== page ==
Reply
    1. andreinternational Post author

      Thank you very much for your interesting reply! As I said, I’m an outsider, and it’s very valuable to get the view of someone who lives in Greece. It’s terrible to see what your country has gone through over the last few years, and hard to imagine what it’s like. From my perspective I can’t see Syriza helping matters, but on the other hand it’s definitely true that PASOK and New Democracy don’t really offer a any change. It’s hard to see a way out. However, while I am pessimistic about Syriza, I truly hope this election changes Greece for the better. Its people deserve some hope!

      Reply
  2. geokalpataru

    I am going to agree with you, i can’t see, either, Syriza helping matters. What i wanted to point out is that the only ones who have something to lose from this coming elections are the ones who truly benefit from the present situations ( Government, friends of the government, banks, media and certain newspapers and the elite, oligarchy (much of the media in Greece is owned by them) There are many award winning documentaries about this, that have been made over the last two years from Greek and foreigner journalists and filmmakers, respectively. As for the citizens of Greece, well they don’t have much to lose really.. Thank you for your answer. Have a good day!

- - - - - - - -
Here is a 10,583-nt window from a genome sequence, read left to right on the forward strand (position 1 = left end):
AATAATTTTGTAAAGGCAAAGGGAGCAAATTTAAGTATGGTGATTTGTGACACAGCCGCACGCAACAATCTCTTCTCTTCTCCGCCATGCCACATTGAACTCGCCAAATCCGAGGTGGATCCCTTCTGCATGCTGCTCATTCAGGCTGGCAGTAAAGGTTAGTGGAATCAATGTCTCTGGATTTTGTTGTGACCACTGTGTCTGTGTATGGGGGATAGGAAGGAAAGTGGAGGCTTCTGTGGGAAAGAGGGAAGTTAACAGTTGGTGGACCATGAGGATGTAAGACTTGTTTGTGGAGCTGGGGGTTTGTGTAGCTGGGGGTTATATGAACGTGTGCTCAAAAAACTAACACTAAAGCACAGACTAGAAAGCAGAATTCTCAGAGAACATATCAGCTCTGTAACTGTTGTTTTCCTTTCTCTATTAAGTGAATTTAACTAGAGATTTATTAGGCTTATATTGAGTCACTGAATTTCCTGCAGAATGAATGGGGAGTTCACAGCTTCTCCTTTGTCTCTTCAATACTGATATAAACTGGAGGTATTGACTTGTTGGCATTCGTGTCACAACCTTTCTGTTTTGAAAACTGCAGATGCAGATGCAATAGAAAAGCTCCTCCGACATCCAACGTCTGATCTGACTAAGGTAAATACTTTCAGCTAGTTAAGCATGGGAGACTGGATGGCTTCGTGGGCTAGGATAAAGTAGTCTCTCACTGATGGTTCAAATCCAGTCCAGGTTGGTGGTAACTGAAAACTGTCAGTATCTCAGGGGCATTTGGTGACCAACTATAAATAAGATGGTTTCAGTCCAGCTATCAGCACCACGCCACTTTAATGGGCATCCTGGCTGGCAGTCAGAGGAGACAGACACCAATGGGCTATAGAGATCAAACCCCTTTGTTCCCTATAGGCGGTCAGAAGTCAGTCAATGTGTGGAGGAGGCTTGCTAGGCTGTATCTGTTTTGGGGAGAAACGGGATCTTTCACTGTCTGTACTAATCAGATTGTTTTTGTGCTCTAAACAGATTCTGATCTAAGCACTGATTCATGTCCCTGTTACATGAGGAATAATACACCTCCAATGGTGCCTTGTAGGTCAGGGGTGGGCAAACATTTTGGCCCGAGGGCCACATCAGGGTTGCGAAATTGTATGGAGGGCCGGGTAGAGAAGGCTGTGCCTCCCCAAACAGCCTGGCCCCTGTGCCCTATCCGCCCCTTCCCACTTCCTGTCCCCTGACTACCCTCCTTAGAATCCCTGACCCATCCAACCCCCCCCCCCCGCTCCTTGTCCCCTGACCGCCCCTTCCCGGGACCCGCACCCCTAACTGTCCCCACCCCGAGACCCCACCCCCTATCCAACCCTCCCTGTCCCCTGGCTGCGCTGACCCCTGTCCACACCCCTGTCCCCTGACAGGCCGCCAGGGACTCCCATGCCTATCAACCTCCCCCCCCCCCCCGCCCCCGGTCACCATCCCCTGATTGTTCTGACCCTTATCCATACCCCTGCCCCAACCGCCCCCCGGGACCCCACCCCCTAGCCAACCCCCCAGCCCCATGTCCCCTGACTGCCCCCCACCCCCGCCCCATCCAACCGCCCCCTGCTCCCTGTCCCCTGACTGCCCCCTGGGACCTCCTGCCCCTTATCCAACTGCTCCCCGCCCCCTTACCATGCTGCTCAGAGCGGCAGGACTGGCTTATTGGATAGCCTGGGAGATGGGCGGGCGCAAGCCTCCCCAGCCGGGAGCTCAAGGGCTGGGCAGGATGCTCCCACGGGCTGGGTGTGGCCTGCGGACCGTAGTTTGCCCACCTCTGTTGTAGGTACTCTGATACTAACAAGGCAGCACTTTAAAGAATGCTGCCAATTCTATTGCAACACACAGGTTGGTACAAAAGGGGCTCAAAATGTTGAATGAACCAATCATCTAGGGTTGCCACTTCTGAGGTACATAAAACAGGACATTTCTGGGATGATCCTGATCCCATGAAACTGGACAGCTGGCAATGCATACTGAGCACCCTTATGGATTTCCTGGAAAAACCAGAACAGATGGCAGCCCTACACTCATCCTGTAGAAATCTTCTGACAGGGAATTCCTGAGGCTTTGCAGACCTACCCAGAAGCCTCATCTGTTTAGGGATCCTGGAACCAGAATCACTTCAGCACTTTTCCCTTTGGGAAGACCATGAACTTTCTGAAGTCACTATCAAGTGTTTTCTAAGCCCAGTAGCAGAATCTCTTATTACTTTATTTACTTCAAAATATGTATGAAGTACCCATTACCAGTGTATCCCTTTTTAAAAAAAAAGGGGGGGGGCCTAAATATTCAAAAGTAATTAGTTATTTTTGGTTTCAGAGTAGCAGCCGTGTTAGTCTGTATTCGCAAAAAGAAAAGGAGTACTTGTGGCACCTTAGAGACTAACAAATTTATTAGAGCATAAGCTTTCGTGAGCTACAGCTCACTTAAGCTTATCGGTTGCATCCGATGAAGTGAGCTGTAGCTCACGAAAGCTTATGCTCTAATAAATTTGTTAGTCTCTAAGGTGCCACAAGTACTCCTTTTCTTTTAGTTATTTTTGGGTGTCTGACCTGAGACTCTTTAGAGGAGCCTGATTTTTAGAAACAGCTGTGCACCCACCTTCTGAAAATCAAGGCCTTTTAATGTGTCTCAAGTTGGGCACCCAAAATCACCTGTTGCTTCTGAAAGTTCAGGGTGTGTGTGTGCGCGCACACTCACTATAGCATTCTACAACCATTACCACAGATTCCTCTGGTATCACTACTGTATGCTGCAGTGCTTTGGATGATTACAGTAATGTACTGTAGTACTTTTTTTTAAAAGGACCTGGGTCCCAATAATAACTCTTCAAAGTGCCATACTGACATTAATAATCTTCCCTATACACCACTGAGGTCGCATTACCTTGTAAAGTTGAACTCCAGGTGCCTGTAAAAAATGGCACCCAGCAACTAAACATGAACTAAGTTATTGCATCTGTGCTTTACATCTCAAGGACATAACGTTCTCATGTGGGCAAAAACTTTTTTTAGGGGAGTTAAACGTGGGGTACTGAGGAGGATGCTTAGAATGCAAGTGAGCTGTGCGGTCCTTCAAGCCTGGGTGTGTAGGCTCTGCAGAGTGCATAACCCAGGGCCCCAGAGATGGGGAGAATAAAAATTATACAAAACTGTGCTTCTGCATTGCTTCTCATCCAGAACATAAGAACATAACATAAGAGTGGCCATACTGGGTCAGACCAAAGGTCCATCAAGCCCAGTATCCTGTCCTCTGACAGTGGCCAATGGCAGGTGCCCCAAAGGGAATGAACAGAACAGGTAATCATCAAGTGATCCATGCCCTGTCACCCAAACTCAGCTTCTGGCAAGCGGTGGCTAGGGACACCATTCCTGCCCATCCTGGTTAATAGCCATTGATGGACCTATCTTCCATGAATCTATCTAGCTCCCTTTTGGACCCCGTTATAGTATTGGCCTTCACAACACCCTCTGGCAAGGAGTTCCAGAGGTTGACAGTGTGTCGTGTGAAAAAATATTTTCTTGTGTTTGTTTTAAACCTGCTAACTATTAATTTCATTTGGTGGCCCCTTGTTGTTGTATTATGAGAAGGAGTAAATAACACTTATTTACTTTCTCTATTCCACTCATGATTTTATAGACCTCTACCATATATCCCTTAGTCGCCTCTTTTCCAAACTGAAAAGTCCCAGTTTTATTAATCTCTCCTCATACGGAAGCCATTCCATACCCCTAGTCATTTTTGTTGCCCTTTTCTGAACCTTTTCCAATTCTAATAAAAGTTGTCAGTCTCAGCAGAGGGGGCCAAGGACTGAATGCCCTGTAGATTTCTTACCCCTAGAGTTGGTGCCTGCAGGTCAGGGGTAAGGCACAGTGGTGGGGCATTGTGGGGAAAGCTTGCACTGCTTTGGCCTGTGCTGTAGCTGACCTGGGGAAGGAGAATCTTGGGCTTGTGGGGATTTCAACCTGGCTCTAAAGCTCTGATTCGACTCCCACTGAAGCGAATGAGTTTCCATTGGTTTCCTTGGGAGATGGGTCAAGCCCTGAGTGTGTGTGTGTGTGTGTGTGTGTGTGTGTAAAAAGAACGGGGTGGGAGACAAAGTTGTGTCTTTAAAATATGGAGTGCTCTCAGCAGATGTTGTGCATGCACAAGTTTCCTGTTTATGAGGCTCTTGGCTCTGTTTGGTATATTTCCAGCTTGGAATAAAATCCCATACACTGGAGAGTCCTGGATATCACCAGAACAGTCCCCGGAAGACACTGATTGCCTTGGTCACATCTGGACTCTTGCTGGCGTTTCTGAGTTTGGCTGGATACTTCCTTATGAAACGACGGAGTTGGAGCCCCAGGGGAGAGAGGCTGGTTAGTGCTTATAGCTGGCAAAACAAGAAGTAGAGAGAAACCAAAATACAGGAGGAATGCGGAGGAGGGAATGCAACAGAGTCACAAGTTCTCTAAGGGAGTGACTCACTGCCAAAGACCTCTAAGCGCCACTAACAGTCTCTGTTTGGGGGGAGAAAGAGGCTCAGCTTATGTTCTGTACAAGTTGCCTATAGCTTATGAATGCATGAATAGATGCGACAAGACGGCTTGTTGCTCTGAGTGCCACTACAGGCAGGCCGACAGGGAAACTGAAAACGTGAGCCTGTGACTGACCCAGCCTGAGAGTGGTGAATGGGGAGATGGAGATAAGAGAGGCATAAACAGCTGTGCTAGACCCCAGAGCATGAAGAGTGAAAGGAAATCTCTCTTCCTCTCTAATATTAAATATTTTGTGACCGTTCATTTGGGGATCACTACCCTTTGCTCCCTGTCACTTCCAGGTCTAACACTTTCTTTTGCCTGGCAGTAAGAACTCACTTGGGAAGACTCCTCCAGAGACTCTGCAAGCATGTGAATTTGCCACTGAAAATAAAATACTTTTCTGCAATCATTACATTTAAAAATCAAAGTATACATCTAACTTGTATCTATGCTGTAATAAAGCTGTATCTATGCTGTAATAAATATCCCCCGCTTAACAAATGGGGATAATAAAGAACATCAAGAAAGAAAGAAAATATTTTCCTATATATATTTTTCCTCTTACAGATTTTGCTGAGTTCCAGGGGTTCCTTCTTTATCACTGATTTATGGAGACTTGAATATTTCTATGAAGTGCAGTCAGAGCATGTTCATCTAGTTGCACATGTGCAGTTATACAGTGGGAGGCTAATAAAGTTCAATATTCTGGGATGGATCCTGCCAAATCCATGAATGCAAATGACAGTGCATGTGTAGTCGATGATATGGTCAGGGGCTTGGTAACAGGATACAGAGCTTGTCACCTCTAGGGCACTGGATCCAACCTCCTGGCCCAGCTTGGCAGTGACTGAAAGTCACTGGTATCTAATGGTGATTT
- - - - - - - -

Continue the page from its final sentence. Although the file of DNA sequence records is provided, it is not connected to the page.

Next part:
Reply
  3. Pingback: Grexit – A battle of principles | Your World Explained